Moving to Kew Gardens after 22 years at the Natural History Museum

View of the General Herbarium as it was until 2009: probably the best space in the World for working on plant collections that there has ever been

I feel as if I have shed my youth and if I’m honest, early middle-age too, as I leave the Natural History Museum and move to Kew Gardens. I leave with no ill-feeling or sense of regret as I enjoyed over two decades working with some of the most amazing people in one of the great British and scientific institutions. My experiences in the field and working on the collections have made a deep impression on who I am and the science that I try to do, if fitfully and in a slightly uncoordinated manner. I also leave behind several thousand herbarium specimens that hopefully should still be in use a long time after I am no longer around.

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Our field team on one of our expeditions to the very remote ‘Falso Fabrega’ in Panama. We were the first ever scientists to document the biodiversity of this particular ridge and peak

But things change, as they should do and always will; the Museum is moving away from taxonomy, the science (& art?) of classification, into more derived collections-based sciences. The emphasis is less on generating new collections and more on synthetic analyses of what they have.  It therefore feels like a very natural transition and of course a massive privilege to be moving to the Royal Botanic Gardens, Kew, another great British and scientific institution to continue the eclectic mix of taxonomy, fieldwork and conservation focussed science that have got me this far.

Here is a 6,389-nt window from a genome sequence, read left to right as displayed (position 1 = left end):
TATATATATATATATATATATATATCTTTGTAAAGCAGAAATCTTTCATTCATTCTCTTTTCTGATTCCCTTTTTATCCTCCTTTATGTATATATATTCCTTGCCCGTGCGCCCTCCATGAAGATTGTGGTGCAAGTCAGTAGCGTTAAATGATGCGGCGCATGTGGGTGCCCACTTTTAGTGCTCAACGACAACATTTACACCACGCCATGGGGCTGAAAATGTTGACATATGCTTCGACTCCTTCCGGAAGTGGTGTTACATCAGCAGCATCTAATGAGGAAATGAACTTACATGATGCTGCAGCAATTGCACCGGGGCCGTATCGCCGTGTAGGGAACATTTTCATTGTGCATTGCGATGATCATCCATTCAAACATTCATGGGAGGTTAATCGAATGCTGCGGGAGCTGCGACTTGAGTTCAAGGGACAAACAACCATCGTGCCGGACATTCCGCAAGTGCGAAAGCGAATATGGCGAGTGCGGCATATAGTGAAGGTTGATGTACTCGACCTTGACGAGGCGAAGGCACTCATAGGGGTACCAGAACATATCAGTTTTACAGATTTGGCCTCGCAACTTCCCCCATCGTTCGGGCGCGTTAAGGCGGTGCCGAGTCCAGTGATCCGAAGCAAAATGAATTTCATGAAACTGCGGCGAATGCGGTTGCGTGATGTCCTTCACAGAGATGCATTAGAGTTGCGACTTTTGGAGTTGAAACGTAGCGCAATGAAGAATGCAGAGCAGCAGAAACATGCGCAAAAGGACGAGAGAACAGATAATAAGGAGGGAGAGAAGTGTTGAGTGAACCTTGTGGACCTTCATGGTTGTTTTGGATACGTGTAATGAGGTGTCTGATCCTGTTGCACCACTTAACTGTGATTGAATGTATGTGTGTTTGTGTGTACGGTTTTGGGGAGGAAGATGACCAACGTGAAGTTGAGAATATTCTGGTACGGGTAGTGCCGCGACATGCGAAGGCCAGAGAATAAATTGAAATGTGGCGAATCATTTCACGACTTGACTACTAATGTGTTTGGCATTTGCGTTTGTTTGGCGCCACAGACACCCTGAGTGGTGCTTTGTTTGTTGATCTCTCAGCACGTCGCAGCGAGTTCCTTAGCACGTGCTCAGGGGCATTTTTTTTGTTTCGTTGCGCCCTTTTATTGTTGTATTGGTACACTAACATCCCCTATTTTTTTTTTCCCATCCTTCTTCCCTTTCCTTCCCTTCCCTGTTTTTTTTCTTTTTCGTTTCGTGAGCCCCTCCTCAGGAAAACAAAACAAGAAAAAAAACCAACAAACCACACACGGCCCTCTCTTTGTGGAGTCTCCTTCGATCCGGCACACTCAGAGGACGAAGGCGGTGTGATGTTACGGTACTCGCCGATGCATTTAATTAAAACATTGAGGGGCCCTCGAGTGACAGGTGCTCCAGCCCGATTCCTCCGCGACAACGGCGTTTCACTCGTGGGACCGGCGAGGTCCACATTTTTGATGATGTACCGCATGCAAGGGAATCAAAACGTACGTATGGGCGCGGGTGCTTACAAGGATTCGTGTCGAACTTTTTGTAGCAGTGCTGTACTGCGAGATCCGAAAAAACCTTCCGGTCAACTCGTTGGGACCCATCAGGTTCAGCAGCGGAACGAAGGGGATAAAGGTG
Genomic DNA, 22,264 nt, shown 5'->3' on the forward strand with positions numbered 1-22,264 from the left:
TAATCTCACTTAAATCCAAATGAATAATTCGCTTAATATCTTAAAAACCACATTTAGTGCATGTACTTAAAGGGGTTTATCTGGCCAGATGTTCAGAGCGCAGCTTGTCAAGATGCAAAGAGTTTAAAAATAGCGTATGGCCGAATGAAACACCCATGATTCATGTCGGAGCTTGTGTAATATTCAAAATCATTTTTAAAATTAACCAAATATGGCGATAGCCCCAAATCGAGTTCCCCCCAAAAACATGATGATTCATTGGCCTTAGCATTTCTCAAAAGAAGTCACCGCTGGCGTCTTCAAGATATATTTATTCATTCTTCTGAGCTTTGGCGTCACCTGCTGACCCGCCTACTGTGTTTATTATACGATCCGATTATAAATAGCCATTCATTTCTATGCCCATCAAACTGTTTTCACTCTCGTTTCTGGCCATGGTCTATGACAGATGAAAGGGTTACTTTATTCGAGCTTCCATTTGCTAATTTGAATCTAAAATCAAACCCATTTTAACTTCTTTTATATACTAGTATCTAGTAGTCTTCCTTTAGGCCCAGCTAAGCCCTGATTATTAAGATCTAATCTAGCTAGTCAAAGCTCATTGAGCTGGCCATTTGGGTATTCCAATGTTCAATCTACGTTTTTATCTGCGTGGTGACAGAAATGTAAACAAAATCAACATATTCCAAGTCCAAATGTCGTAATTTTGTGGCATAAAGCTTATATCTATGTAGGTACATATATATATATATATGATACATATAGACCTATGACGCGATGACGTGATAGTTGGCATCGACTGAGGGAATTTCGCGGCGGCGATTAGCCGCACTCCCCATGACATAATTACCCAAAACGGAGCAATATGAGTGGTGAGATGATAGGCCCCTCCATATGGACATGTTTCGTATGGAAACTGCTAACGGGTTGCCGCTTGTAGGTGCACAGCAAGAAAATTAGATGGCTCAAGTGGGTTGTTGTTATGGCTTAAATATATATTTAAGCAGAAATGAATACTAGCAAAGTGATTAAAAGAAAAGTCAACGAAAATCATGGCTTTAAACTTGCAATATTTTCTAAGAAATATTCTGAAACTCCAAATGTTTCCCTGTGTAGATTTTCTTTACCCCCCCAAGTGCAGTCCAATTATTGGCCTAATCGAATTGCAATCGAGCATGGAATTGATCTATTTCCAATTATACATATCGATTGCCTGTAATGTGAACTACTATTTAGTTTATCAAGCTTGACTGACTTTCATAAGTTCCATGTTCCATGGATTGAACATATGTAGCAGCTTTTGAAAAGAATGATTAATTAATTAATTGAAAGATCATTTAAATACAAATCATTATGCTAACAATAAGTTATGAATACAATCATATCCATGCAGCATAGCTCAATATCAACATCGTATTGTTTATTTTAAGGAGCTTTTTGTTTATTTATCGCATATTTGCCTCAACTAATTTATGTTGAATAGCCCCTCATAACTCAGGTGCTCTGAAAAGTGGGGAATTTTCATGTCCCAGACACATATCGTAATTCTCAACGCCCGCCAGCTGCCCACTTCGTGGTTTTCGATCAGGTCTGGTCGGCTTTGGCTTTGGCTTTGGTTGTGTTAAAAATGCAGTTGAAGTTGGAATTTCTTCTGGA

Trabajando con la fundación innocent para apoyar a viviendas y nutrición

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Niños de la comunidad de San José a unos reuniones comunitarias celebradas en el bosque

Como parte de nuestros esfuerzos para fortalecer el impacto de nuestro proyecto Futuros Forest hemos sido muy afortunados de asociarnos con la Fundación innocent para expandir nuestro componente agroforestal con una mejor incorporación de árboles frutales. Fondos de la Fundación innocent nos están permitiendo incorporar tres comunidades adicionales, construir viveros de árboles frutales y desarrollar la capacidad dentro de cada comunidad para germinar, crecer y gestionarlos. Como es el caso de las otras acciones de nuestro proyecto comenzamos conversaciones con cada comunidad, atravez del ONG Herencia, sobre cómo esta adición podría encajar en sus planes de desarrollo. También tienen que pensar en qué tipo de frutales quieren producir: la cantidad para consumo personal y para vender. Si sienten que encaje dentro de sus objetivos luego de pasar a la fase más sencillo de construir los viveros y la obtención de semilla.

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Rolman Velarde del ONG Herencia en la parte de la parcela agroforestal Motacusal destinado a árboles frutales

Continue reading Trabajando con la fundación innocent para apoyar a viviendas y nutrición

Community development plans to support agroforest fruit orchards

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Members of the Monte Sinai community producing a visual map of their community and its resources. Image: Rolman Velarde

We  believe that the introduction of new approaches to land use needs to be done as part of a broader and integrated plan for a community. It would make little sense for a community to plant an agroforest plot unless they had considered the costs and long-term benefits of doing so. The reason for this is that at several stages in the process there will be challenges and decisions to be taken that will need require the community to remain motivated and able to evaluate the pros and cons of persisting with the system or abandoning it. Given the general lack of success of previous agroforest initiatives elsewhere we feel that this will be the key to our success. As part of our efforts to strengthen the impact of our Forest Futures project and with the support of the innocent Foundation, our main partners  Herencia,  have been working with three Amazonian communities: Remanzo, Jerico, Monte Sinai,  to develop medium to long-term management plans into which agroforest for fruit and annual crops will be integrated.